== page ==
The study showed for the first time that shedding excess pounds decreases activity of a key enzyme known to play a central role in high blood pressure, said Dr. Joyce Harp, associate professor of nutrition and medicine at the UNC schools of public health and medicine. Less body weight translates into lower blood pressure, the study confirmed, and hence lower risks for cardiovascular disease, stroke, kidney disease and other health problems.
Published in the current (October) issue of the journal Obesity Research, the investigation was conducted at Emory University in Atlanta where Harp previously worked.
"We intensively studied 16 obese but otherwise healthy, non-diabetic adults on the clinical research unit," said Harp, "Our goal was to determine if blood pressure regulating enzymes and hormones that are produced in fatty tissue are lowered by modest dietary weight loss."
After first conducting studies in rodents, which demonstrated that all the components of the renin-angiotensin system were produced in fat tissue, Harp and colleagues extended their work to humans, she said. Volunteers were supplied with calorie-restricted, defined diets that enabled them to lose modest amounts of weight, about 5 to 10 percent.
Researchers found that in addition to significant decreases in blood pressure, angiotensin-converting enzyme (ACE) activity was suppressed most dramatically with weight loss, she said. Plasma renin activity and serum aldosterone levels also declined, but those changes were not as great as the drop in ACE activity.
ACE activity while standing up, which Harp and the others showed for the first time is higher than when lying down, declined an average of 18 percent. Swallowing a sugar solution had no effect on the measured values, suggesting that calorie intake does not affect ACE in the short term.
"Even when people just lost about 7 percent of their initial weight and were still obese at the end of the study, they still had a significant improvement in ACE activity and also in blood pressure," she said. "A previous study had shown that as body mass index went up, ACE went up as well. Our new work shows that it goes down as weight disappears."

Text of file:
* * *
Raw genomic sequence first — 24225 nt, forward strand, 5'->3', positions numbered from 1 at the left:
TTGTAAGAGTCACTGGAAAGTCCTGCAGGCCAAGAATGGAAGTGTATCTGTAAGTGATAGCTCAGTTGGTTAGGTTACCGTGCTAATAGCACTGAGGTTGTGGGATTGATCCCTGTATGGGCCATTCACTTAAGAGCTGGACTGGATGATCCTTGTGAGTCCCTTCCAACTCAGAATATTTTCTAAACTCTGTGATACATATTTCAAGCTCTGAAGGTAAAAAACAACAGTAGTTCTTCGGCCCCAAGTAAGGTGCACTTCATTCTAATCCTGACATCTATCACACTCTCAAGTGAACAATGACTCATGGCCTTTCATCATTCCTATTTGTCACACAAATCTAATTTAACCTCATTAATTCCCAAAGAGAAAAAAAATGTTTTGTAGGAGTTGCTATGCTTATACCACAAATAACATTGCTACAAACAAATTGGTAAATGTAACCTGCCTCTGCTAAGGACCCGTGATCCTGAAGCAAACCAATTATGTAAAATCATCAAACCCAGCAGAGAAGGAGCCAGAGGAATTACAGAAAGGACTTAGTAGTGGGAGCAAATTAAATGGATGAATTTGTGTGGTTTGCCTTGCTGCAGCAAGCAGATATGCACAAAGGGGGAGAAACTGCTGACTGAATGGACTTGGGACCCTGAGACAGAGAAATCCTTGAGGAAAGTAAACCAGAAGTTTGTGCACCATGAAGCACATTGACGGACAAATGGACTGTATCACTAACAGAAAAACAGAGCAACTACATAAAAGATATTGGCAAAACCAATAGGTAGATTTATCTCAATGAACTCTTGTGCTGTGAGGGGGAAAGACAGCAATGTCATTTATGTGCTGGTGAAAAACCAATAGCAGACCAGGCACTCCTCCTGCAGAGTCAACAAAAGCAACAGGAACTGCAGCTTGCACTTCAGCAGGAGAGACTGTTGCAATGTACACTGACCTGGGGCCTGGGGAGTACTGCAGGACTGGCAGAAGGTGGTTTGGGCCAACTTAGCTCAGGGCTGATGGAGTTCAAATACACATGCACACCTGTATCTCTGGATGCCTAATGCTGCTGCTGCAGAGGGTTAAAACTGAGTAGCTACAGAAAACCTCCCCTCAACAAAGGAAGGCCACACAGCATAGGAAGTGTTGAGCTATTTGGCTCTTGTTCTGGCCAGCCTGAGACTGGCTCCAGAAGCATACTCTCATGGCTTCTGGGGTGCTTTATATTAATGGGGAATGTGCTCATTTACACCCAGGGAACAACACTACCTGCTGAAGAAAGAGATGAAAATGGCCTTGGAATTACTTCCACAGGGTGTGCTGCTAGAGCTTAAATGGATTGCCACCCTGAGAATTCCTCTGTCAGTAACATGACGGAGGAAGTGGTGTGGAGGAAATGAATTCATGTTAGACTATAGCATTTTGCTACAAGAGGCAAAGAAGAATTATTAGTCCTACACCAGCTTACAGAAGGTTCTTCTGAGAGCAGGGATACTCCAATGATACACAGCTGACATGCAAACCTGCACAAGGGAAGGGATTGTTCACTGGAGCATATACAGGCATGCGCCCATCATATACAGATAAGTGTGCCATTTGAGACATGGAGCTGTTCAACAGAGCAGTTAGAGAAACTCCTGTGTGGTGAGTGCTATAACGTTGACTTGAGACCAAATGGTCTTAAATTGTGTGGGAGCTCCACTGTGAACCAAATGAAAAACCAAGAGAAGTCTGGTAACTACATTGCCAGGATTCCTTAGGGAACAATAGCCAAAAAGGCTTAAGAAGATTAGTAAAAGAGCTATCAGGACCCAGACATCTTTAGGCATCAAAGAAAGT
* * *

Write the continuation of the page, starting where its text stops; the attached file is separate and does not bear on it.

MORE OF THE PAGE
These results are relevant to patients because ACE-inhibiting drugs already are among the most often prescribed medications in the world for controlling blood pressure and treating both coronary artery disease and diabetic kidney disease, the scientist said. Future studies may determine that modest weight loss and the associated decrease in ACE produce the same health benefits as ACE inhibiter drug treatment.
No previous research has been able to show definitively why obesity and hypertension are linked, however.
"It's well known that losing weight will lower your blood pressure," Harp said. "We believe our work helps explain why that happens. The most important new finding, we believe, is this hormonal/enzymatic change that accompanies weight loss."
The researchers supplied all the food the volunteers consumed during the study. They measured ACE activity in subjects' blood using spectrophotometry technology and both plasma renin activity and aldosterone by radioimmunoassays.
Dieters -- 12 women and 4 men weighing an average of 216 pounds -- lost an average of 15.5 pounds during their five weeks on the diet. Before participating, their body mass indexes (BMI) -- a measure of how heavy they were for their heights -- ranged from 30 to 42. Physicians consider a body mass index of 20 to 24 to be ideal. Golfer Tiger Woods' BMI is 21.
One key difference between the new investigation and previous work was that Harp's group did not place subjects on very low calorie diets -- less than 1,000 calories per day -- over longer periods, which few people could hope to maintain on their own, she said. Instead, they wanted to use a diet that motivated obese patients could stick to.
Co-authors of the report are Drs. Steven A. Henry and Mario DiGirolamo, an internist and an endocrinologist, respectively, at Emory's medical school. The General Clinical Research Center at Emory University and an NIH Minority Clinical Associate Physician Award to Harp supported the study.
Note: Harp can be reached at 919-966-5445 or firstname.lastname@example.org